Bieszczady Mountains (bʲɛˈʂt͡ʂadɨ) (Polish: Bieszczady; Slovak: Beščady; Ukrainian: Бещади; Hungarian: Besszádok) is a mountain range located in southeastern Poland with over 400 km of hiking trails with stunning views. It forms the western part of the Eastern Beskids (Polish: Beskidy Wschodnie; Ukrainian: Східні Бескиди) and is more generally part of the Outer Eastern Carpathians.
In the Bieszczady Mountains, however, snow cover lingers into the summer. Before World War II the region was inhabited by Poles, Ukrainians, and Jews. It is now mostly Polish, though some Ukrainians still live in the eastern part of the province. Only two-fifths of the population is urban. The largest cities are Rzeszów, Stalowa Wola, Przemyśl, and Mielec. The mountain range is situated between the Łupków Pass (640 m) and the Vyshkovskyi Pass (933 m). The highest peak of Bieszczady is Mt Pikui (1405 m) in Ukraine. The highest peak of the Polish part is Tarnica (1346 m).
The mountains are also inhabited by many reptiles. If visitors or travelers have luck, they will get to see blindworms that look like snakes, aesculapian snakes that make most tourists afraid because of their awe-inspiring size and vipers. Remember to keep away from the latter. Vipers usually try to avoid people, but when they feel endangered they might attack an unsuspecting tourist and use their poison. If visitors or travelers want to admire those scaled beauties, they should do it from a long distance.
The term Bieszczady was introduced into English from Polish. In Poland, the term usually refers (in a narrower sense) to the Polish part of the Bieszczady region, while in a wider sense it can also refer to the entire region. Historically, the terms Bieszczady or Beščady (Бещади) have been used for hundreds of years to describe the mountains separating from the old Kingdom of Hungary into Poland. In 1269, they were known by the Latin name “Beschad Alpes Poloniae” (translated as: Bieszczady Mountains of Poland).
For many centuries the Bieszczady mountains were inhabited by various different nations, amongst which the most significant are the Rusyns, Jews, and Poles. The dramatic events of the 20th century World War II and later deportations concluded with the “Vistula” operation, irrevocably changed this part of the country. The expulsion of the indigenous people, which went hand in hand with the elimination of culture, so carefully built over many generations, has forced Bieszczady to create their own cultural identity all over again throughout the second half of the 20th century until now. Fortunately, somehow Bieszczady managed to retain a lot of material and intangible heritage of our ancestors, on which new ethos can be built. The uniqueness and color of what remains to make us remember this heritage, nurture it, and expose it to the world.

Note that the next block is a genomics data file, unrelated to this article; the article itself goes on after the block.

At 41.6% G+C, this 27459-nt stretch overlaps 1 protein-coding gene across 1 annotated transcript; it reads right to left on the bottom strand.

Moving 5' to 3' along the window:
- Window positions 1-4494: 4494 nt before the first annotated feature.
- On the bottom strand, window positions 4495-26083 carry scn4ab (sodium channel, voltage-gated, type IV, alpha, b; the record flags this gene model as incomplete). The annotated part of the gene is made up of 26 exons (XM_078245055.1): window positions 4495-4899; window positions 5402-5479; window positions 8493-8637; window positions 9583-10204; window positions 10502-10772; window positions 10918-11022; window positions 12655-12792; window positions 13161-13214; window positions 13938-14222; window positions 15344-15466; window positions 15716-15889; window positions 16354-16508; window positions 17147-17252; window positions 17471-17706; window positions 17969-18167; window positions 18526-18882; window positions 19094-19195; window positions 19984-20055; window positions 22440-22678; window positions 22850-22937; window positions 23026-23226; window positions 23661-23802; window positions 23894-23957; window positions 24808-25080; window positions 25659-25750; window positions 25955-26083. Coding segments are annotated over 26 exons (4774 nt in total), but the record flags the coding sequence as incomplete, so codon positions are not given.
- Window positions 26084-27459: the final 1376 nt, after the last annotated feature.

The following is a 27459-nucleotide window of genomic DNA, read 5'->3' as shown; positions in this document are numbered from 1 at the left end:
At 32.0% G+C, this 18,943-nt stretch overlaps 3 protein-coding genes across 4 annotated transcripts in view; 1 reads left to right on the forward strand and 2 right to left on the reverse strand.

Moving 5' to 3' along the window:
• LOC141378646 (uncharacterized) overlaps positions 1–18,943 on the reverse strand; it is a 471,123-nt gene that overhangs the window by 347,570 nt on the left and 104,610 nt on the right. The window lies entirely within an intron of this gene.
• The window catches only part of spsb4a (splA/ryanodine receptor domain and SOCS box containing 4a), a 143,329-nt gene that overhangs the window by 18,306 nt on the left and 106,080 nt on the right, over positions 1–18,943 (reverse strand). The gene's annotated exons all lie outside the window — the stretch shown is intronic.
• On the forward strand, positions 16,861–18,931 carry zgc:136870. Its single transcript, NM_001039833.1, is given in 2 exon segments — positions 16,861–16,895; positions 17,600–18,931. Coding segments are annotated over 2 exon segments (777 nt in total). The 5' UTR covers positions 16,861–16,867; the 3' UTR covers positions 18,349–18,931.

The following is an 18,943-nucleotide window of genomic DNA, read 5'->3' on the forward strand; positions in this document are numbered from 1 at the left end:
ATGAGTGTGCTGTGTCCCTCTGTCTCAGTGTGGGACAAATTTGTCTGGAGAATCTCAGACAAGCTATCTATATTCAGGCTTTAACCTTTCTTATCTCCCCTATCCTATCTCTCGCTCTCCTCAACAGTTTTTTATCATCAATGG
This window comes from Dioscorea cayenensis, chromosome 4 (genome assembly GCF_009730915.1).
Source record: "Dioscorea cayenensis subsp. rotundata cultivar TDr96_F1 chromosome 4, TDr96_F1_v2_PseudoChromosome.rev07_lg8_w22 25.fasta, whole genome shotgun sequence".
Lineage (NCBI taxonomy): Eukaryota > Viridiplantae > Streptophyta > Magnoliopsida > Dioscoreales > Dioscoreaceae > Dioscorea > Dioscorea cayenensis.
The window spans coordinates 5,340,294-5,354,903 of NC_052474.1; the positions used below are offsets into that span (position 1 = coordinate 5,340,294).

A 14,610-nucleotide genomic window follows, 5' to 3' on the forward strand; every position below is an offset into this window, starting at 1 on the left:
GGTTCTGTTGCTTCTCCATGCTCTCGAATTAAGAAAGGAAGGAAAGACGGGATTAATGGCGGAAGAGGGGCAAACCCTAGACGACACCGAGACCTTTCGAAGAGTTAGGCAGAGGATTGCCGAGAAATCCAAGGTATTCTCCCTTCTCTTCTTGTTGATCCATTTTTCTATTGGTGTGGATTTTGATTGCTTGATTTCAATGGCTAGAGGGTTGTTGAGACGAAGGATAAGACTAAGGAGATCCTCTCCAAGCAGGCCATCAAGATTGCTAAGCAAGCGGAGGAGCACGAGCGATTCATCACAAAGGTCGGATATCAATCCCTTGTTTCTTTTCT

In 1991, the UNESCO East Carpathian Biosphere Reserve was created that encapsulates a large part of the area and continues into Slovakia and Ukraine. It comprises the Bieszczady National Park (Poland), Poloniny National Park (Slovakia), and the Uzhansky National Nature Park (Ukraine). Animals living in this reserve include, among others, black storks, brown bears, wolves, and bison.
There are many traces of the cultural diversity of south-eastern Poland in the Bieszczady mountains, which for many centuries have been a meeting place for different cultures, languages (polish, russian, ukrainian) and religions (catholicism, orthodox Christianity). Surreal waterfalls and dark caves are said to be the most beautiful wonders of nature in the area. In the Bieszczady mountains, there are many narrow-track railways open for tourists.
Visit the stunning world of the Bieszczady Mountains filled with mysteries, flourishing flora, and historical attractions. The mountain was used as around in the 2014 International Hill Climb Cup.